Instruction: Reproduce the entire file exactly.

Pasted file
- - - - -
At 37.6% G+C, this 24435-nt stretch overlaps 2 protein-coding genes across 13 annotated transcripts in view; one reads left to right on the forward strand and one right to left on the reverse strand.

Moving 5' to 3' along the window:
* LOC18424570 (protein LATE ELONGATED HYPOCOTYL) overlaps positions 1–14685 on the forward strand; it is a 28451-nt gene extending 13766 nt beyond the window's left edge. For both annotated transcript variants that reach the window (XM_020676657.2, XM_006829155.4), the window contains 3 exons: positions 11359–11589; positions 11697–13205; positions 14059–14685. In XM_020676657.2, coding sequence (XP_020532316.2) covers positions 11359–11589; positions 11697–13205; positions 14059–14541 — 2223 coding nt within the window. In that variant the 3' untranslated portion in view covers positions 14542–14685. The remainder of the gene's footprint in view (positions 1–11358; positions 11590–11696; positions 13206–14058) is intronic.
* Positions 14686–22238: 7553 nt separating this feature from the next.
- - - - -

At 37.6% G+C, this 24435-nt stretch overlaps 2 protein-coding genes across 13 annotated transcripts in view; one reads left to right on the forward strand and one right to left on the reverse strand.

Moving 5' to 3' along the window:
* LOC18424570 (protein LATE ELONGATED HYPOCOTYL) overlaps positions 1–14685 on the forward strand; it is a 28451-nt gene extending 13766 nt beyond the window's left edge. For both annotated transcript variants that reach the window (XM_020676657.2, XM_006829155.4), the window contains 3 exons: positions 11359–11589; positions 11697–13205; positions 14059–14685. In XM_020676657.2, coding sequence (XP_020532316.2) covers positions 11359–11589; positions 11697–13205; positions 14059–14541 — 2223 coding nt within the window. In that variant the 3' untranslated portion in view covers positions 14542–14685. The remainder of the gene's footprint in view (positions 1–11358; positions 11590–11696; positions 13206–14058) is intronic.
* Positions 14686–22238: 7553 nt separating this feature from the next.